NEW YORK, Sept. 8 (UPI) — A U.S. flag featured in an iconic photo taken at Ground Zero on September 11, 2001, is back in New York, 15 years after it went missing.
The flag disappeared within hours of the photo being taken by Tom Franklin, a photographer for the New Jersey newspaper Bergen Record. It turned up at an Everett, Wash., fire station two years ago and will be unveiled Thursday, 15 years later, at the National September 11 Memorial Museum at the site of the World Trade Center.
“I’m glad that the flag is going to be at the 9/11 museum; that’s where it belongs,” said Franklin, who retired from the newspaper and is now a journalism professor at Montclair State University.
The photograph shows a flag being hoisted on a flagpole by firefighters, and became symbolic of patriotism in the face of disaster and of the work of first responders.
The flag was originally taken from a yacht in New York harbor, and was lost after it was raised at Ground Zero. A substitute flag, purported to be the original, was displayed around New York after the terrorist attack.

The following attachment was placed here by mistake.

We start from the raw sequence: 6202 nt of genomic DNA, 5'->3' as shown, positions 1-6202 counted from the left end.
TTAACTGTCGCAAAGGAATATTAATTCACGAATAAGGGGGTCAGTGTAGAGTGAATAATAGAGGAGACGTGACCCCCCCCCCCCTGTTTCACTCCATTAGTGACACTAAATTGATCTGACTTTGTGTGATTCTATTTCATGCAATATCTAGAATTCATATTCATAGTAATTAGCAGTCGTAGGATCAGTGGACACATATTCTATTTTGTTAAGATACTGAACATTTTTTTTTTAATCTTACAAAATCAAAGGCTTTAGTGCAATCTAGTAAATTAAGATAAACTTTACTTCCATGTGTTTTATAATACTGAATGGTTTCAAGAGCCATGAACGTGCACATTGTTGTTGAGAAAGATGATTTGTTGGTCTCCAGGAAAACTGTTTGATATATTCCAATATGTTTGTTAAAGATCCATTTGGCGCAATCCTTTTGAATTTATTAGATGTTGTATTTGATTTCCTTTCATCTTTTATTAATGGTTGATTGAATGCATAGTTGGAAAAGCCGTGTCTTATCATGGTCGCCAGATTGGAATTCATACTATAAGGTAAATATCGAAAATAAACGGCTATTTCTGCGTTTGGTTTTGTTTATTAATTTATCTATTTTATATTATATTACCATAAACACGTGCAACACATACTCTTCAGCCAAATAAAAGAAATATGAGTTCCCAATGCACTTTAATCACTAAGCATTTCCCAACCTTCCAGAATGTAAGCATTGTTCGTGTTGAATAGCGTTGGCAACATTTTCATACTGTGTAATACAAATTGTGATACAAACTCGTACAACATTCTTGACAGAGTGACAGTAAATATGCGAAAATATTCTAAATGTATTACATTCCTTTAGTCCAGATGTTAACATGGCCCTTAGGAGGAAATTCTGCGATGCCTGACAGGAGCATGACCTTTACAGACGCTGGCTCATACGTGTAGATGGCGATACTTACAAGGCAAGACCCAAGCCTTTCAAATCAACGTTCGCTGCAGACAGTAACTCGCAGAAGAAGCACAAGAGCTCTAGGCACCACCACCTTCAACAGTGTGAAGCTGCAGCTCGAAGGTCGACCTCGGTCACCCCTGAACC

“The symbolism of what they did in raising that flag resonates with people,” Franklin said.
A documentary television program about the lost flag, Lost History TV, prompted a man, identified only as Brian, to bring the original flag to a fire station in Washington state. He said he was a war veteran, the Everett Herald reported at the time, who received the flag in 2007 from a person at the National Oceanic and Atmospheric Administration, who obtained it from a widow of the attack, NBC News reported.
Forensic research on the flag, 5 feet by 8 feet in size, identified minute tears, among other evidence, and revealed it was the flag from the photograph.
“The dust and debris that was on that flag was consistent with dust and debris at Ground Zero,” Everett Fire Chief Dan Templeman said.